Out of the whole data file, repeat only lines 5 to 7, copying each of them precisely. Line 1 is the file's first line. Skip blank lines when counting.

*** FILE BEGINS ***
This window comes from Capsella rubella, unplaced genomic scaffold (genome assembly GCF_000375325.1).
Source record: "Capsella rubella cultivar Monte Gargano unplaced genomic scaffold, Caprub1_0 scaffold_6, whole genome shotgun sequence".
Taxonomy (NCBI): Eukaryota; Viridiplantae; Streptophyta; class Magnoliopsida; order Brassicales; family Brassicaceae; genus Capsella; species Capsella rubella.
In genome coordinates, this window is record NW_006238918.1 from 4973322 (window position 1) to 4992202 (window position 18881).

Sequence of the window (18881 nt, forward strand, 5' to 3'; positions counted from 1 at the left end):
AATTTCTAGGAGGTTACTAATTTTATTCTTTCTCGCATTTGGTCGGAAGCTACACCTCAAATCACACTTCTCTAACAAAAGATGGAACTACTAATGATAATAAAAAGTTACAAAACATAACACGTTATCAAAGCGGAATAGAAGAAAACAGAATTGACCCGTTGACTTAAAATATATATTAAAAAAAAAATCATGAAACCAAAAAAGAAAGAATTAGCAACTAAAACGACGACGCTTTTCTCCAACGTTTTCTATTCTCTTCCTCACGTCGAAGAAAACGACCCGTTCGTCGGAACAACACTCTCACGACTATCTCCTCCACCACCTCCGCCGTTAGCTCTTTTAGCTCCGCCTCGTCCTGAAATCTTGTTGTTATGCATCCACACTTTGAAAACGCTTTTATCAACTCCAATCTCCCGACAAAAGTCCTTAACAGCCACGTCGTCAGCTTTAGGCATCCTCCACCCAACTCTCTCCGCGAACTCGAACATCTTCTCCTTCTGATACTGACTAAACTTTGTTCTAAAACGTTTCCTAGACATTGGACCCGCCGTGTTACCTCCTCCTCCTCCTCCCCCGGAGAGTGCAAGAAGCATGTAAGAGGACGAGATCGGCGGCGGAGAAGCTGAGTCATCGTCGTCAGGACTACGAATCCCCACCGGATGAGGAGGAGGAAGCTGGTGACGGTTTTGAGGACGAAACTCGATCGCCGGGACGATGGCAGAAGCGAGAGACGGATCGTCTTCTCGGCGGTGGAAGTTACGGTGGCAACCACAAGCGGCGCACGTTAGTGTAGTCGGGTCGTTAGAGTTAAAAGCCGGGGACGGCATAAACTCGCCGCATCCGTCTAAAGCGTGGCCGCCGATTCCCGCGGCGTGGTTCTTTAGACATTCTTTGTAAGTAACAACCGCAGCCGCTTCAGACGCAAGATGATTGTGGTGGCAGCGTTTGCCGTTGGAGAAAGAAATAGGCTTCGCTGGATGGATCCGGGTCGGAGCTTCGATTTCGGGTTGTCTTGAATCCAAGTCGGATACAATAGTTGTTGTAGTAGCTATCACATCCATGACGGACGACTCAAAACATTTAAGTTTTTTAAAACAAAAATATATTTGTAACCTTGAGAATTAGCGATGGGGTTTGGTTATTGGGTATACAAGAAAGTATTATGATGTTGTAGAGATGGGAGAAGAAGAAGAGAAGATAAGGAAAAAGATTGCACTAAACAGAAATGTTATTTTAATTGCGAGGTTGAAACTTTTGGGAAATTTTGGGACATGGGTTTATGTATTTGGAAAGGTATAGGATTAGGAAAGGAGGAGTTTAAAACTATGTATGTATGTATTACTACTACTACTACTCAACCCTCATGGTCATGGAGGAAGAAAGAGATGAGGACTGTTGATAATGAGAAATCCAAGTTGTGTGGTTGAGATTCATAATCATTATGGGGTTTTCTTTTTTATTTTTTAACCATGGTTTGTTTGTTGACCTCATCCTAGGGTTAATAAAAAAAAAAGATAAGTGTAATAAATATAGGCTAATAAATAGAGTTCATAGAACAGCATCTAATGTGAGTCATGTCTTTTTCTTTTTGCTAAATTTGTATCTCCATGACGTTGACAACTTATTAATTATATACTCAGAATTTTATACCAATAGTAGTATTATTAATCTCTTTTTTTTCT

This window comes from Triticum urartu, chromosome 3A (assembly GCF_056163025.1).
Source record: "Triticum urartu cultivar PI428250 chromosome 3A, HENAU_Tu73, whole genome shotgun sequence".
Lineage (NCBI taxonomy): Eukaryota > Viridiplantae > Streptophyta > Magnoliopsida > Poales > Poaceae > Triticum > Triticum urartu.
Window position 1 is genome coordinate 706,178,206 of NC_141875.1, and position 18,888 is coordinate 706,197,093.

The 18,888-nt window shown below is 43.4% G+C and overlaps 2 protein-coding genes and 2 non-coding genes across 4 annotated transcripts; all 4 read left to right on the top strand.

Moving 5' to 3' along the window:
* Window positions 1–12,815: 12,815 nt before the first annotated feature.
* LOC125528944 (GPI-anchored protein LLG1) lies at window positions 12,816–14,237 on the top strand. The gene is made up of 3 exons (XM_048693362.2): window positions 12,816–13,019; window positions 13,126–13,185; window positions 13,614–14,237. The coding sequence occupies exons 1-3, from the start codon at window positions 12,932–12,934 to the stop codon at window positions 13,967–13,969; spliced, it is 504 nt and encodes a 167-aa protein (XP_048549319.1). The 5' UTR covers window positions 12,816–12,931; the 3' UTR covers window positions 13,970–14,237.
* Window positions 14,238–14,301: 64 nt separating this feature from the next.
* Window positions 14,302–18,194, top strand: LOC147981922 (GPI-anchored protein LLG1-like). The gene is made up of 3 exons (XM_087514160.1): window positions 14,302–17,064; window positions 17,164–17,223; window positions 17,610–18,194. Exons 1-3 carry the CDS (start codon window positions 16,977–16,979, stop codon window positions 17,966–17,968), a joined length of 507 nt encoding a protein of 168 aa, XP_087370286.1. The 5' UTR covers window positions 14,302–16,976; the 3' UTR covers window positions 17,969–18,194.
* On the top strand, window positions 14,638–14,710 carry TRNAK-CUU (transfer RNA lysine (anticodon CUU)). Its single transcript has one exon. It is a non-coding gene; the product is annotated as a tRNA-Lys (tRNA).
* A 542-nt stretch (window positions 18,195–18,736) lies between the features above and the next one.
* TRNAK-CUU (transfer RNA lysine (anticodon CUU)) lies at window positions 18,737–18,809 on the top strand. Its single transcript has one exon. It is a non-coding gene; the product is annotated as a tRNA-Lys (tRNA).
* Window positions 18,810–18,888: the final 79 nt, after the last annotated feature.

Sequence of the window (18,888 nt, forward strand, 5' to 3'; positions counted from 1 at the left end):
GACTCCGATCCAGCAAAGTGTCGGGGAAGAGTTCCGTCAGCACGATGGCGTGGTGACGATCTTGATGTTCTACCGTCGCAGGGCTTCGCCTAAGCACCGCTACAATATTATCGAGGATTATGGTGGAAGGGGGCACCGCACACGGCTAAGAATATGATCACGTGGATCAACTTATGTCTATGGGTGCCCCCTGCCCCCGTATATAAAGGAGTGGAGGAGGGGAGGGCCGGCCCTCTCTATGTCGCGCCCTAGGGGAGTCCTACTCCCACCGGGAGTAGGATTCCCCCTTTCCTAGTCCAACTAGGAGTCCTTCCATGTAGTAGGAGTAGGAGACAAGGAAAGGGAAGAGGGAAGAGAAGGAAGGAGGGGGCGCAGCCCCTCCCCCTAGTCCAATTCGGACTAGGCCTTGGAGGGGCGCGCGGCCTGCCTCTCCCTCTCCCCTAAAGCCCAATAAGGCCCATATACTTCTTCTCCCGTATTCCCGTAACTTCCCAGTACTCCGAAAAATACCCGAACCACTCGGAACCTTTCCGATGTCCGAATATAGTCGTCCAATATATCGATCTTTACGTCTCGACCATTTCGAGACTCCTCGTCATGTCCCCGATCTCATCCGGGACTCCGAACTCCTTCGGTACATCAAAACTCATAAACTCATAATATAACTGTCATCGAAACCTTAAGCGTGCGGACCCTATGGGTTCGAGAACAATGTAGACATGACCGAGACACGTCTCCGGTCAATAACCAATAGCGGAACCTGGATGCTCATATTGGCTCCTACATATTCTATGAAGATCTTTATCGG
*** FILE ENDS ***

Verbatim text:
Sequence of the window (18881 nt, forward strand, 5' to 3'; positions counted from 1 at the left end):
AATTTCTAGGAGGTTACTAATTTTATTCTTTCTCGCATTTGGTCGGAAGCTACACCTCAAATCACACTTCTCTAACAAAAGATGGAACTACTAATGATAATAAAAAGTTACAAAACATAACACGTTATCAAAGCGGAATAGAAGAAAACAGAATTGACCCGTTGACTTAAAATATATATTAAAAAAAAAATCATGAAACCAAAAAAGAAAGAATTAGCAACTAAAACGACGACGCTTTTCTCCAACGTTTTCTATTCTCTTCCTCACGTCGAAGAAAACGACCCGTTCGTCGGAACAACACTCTCACGACTATCTCCTCCACCACCTCCGCCGTTAGCTCTTTTAGCTCCGCCTCGTCCTGAAATCTTGTTGTTATGCATCCACACTTTGAAAACGCTTTTATCAACTCCAATCTCCCGACAAAAGTCCTTAACAGCCACGTCGTCAGCTTTAGGCATCCTCCACCCAACTCTCTCCGCGAACTCGAACATCTTCTCCTTCTGATACTGACTAAACTTTGTTCTAAAACGTTTCCTAGACATTGGACCCGCCGTGTTACCTCCTCCTCCTCCTCCCCCGGAGAGTGCAAGAAGCATGTAAGAGGACGAGATCGGCGGCGGAGAAGCTGAGTCATCGTCGTCAGGACTACGAATCCCCACCGGATGAGGAGGAGGAAGCTGGTGACGGTTTTGAGGACGAAACTCGATCGCCGGGACGATGGCAGAAGCGAGAGACGGATCGTCTTCTCGGCGGTGGAAGTTACGGTGGCAACCACAAGCGGCGCACGTTAGTGTAGTCGGGTCGTTAGAGTTAAAAGCCGGGGACGGCATAAACTCGCCGCATCCGTCTAAAGCGTGGCCGCCGATTCCCGCGGCGTGGTTCTTTAGACATTCTTTGTAAGTAACAACCGCAGCCGCTTCAGACGCAAGATGATTGTGGTGGCAGCGTTTGCCGTTGGAGAAAGAAATAGGCTTCGCTGGATGGATCCGGGTCGGAGCTTCGATTTCGGGTTGTCTTGAATCCAAGTCGGATACAATAGTTGTTGTAGTAGCTATCACATCCATGACGGACGACTCAAAACATTTAAGTTTTTTAAAACAAAAATATATTTGTAACCTTGAGAATTAGCGATGGGGTTTGGTTATTGGGTATACAAGAAAGTATTATGATGTTGTAGAGATGGGAGAAGAAGAAGAGAAGATAAGGAAAAAGATTGCACTAAACAGAAATGTTATTTTAATTGCGAGGTTGAAACTTTTGGGAAATTTTGGGACATGGGTTTATGTATTTGGAAAGGTATAGGATTAGGAAAGGAGGAGTTTAAAACTATGTATGTATGTATTACTACTACTACTACTCAACCCTCATGGTCATGGAGGAAGAAAGAGATGAGGACTGTTGATAATGAGAAATCCAAGTTGTGTGGTTGAGATTCATAATCATTATGGGGTTTTCTTTTTTATTTTTTAACCATGGTTTGTTTGTTGACCTCATCCTAGGGTTAATAAAAAAAAAAGATAAGTGTAATAAATATAGGCTAATAAATAGAGTTCATAGAACAGCATCTAATGTGAGTCATGTCTTTTTCTTTTTGCTAAATTTGTATCTCCATGACGTTGACAACTTATTAATTATATACTCAGAATTTTATACCAATAGTAGTATTATTAATCTCTTTTTTTTCT

This window comes from Triticum urartu, chromosome 3A (assembly GCF_056163025.1).